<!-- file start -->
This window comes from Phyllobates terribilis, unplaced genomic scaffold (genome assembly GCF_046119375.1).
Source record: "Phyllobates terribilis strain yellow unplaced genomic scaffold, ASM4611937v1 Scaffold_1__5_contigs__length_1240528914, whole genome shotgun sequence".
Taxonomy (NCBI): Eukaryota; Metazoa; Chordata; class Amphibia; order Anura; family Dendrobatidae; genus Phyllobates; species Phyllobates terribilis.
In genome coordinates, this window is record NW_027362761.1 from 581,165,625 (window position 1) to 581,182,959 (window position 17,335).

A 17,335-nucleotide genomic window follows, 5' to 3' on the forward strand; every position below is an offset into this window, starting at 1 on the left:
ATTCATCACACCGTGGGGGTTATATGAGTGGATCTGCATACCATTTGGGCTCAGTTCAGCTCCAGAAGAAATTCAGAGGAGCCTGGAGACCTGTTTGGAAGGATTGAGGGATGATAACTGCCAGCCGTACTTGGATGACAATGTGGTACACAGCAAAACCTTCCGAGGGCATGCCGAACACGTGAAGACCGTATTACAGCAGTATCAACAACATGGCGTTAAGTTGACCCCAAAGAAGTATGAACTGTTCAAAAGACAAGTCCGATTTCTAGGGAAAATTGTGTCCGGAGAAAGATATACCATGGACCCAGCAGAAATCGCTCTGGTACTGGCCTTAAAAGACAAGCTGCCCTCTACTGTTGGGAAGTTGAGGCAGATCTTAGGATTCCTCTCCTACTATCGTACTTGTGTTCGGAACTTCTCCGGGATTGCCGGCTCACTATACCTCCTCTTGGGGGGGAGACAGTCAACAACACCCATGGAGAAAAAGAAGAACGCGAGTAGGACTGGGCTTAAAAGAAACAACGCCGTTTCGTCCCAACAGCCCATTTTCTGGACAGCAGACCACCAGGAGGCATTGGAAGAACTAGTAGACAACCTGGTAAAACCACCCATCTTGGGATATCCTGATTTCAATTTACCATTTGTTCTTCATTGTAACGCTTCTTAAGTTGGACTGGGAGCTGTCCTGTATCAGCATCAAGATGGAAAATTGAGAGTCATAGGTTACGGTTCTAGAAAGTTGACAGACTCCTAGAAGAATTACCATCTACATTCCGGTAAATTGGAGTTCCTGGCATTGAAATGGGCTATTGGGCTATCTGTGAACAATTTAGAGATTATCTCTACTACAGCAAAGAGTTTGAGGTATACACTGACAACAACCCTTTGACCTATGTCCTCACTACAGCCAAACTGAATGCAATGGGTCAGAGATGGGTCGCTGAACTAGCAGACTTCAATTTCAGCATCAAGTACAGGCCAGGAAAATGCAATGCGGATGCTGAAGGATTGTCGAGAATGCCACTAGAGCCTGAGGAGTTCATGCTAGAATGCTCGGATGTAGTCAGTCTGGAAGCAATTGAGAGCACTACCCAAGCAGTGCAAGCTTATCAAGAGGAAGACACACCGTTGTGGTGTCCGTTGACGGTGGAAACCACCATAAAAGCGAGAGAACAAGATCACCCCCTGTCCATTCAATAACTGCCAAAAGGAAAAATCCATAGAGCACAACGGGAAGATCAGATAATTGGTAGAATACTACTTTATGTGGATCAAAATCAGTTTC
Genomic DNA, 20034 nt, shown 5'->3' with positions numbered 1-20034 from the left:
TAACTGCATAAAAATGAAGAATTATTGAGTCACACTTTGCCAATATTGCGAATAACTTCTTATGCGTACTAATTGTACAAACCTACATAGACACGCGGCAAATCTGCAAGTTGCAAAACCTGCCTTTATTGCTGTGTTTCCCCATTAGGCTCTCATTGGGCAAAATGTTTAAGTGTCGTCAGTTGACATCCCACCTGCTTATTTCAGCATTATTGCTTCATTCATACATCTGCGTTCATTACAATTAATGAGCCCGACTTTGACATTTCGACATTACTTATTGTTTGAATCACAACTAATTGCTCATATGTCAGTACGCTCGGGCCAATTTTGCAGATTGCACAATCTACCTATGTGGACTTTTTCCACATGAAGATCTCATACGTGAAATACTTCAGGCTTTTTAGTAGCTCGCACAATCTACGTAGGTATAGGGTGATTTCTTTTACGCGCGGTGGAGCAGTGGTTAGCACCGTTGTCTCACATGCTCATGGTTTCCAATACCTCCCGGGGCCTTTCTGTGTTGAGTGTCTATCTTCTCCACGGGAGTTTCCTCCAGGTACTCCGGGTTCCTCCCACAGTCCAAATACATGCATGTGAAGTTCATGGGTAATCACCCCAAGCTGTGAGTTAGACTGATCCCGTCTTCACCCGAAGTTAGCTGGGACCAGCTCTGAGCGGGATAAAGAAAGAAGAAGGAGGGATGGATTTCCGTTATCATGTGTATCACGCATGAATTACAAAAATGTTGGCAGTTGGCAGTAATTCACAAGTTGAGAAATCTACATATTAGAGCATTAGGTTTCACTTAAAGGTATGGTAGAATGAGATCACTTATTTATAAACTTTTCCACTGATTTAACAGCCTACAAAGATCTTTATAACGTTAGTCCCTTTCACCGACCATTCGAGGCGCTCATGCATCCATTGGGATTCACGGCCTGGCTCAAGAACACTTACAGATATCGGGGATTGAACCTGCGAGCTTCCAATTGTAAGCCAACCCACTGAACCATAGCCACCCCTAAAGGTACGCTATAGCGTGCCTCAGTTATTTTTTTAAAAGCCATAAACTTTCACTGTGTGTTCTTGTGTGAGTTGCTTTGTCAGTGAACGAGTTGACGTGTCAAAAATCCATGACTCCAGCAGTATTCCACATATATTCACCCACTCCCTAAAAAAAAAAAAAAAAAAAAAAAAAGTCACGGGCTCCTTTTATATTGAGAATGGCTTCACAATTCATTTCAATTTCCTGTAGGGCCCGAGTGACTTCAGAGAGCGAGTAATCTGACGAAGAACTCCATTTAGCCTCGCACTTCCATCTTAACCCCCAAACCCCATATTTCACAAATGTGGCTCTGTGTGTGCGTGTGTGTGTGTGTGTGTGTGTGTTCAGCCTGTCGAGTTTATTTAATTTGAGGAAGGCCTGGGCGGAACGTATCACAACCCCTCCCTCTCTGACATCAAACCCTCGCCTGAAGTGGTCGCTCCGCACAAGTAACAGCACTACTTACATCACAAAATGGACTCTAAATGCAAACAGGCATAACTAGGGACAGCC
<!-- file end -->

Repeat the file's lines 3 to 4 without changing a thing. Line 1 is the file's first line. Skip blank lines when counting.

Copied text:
Taxonomy (NCBI): Eukaryota; Metazoa; Chordata; class Amphibia; order Anura; family Dendrobatidae; genus Phyllobates; species Phyllobates terribilis.
In genome coordinates, this window is record NW_027362761.1 from 581,165,625 (window position 1) to 581,182,959 (window position 17,335).